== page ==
I mentioned this in my magazine research post the other day – it's probably one of my favourite all time magazine covers. Photographer Nigel Shafran, faced with five of the most famous people on the planet, ideal cover fodder, went for something a bit different from the countless other magazines they were appearing on at the time. I recently interviewed former Guardian Weekend art director Mark Porter for Gym Class Magazine – he gave me a bit of backstory behind the creation of a classic:
In those days, Guardian Weekend used to pride itself on avoiding the usual PR-driven celebrity interviews. We tried to reflect that visually by trying to go behind the surface and photograph celebrities with limited makeup and styling. But in some cases that was impossible. We only had access to the Spice Girls in their public persona, fully made-up and styled, but we wanted to do it in a Guardianesque way. So we assigned the late Kathy Acker (who sadly died later that year) to do the interview, and tried to select a kind of anti-celebrity photographer (Nigel). Then we briefed him to look for strange angles. My recollection is that I actually asked him to try doing some body parts (hand, feet etc), although that may be selective memory. But we certainly encouraged him to avoid anything that looked like the images of the Spice Girls we were seeing in all the other magazines and newspapers, and he did an amazing job. But he also did a great shot for the inside which did show their faces.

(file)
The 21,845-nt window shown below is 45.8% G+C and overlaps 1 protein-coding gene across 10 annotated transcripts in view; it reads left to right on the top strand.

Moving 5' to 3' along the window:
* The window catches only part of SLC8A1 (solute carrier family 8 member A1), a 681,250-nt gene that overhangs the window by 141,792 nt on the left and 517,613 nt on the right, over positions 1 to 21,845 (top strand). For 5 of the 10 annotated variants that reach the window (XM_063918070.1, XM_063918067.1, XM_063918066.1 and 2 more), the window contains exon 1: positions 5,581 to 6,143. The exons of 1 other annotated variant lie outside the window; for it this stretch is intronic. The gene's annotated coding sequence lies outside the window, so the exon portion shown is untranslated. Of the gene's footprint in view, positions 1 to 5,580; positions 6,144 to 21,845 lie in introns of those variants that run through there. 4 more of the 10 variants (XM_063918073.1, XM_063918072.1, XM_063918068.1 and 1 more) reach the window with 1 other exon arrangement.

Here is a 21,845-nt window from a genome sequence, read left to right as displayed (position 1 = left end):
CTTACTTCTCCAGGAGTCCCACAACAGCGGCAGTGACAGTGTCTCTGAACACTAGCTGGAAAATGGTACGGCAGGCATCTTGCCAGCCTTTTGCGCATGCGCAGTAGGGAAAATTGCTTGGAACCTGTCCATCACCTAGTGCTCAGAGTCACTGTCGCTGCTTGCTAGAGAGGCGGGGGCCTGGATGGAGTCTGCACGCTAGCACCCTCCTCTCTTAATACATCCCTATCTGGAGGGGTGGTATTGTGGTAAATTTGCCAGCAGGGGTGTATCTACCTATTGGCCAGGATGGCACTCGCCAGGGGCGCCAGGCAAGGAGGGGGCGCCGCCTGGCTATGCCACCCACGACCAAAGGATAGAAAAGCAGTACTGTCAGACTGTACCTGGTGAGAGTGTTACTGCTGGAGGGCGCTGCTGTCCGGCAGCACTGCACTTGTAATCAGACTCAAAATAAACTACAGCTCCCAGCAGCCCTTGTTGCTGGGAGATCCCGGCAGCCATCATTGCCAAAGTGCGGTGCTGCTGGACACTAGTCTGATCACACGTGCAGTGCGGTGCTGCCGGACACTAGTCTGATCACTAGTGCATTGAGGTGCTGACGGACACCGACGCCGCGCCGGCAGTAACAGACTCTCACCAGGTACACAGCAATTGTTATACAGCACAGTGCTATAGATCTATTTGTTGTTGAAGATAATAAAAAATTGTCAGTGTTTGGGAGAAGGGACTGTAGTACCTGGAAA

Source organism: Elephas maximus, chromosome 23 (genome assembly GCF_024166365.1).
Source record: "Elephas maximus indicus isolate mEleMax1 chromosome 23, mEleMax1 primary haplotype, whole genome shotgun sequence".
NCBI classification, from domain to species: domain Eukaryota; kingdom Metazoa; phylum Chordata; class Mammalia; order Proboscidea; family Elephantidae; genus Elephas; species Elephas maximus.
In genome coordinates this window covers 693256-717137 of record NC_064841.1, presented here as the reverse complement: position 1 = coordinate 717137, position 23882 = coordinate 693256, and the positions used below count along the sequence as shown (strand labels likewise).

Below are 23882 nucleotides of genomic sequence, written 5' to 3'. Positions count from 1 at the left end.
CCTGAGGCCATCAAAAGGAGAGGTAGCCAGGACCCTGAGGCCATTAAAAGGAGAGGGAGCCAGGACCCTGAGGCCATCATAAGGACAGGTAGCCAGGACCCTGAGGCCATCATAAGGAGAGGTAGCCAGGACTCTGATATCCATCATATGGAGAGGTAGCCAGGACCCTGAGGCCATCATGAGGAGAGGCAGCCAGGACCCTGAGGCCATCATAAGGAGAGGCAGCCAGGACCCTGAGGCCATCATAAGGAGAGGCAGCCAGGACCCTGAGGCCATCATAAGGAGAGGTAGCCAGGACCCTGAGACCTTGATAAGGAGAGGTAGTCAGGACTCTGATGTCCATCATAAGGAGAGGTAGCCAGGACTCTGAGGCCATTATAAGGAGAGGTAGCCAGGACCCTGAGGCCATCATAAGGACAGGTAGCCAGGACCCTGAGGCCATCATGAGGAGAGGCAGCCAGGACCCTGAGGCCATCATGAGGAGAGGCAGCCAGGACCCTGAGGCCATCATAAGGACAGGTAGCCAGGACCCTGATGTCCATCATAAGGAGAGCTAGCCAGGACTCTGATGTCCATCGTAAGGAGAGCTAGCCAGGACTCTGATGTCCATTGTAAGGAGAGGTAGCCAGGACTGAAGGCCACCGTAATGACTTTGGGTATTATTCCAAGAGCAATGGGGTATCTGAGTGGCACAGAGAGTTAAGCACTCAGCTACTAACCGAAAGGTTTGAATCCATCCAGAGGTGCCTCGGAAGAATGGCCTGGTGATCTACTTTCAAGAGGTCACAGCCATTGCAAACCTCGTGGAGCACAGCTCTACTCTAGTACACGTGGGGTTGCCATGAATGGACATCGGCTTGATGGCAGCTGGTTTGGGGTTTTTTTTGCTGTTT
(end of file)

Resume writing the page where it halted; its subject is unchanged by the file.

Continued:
It's just great. Half the cover is just floor. Not even interesting floor. It says a lot about how strong the Spice Girls were as a brand at that time that they're still instantly recognisable by nothing but footwear. I have a very, very different cover of them on The Face from a few months earlier that I'll post up here soon, just to show you two different approaches to the same subject.
Image ruthlessly culled from Jeremy Leslie's excellent Issues: New Magazine Design.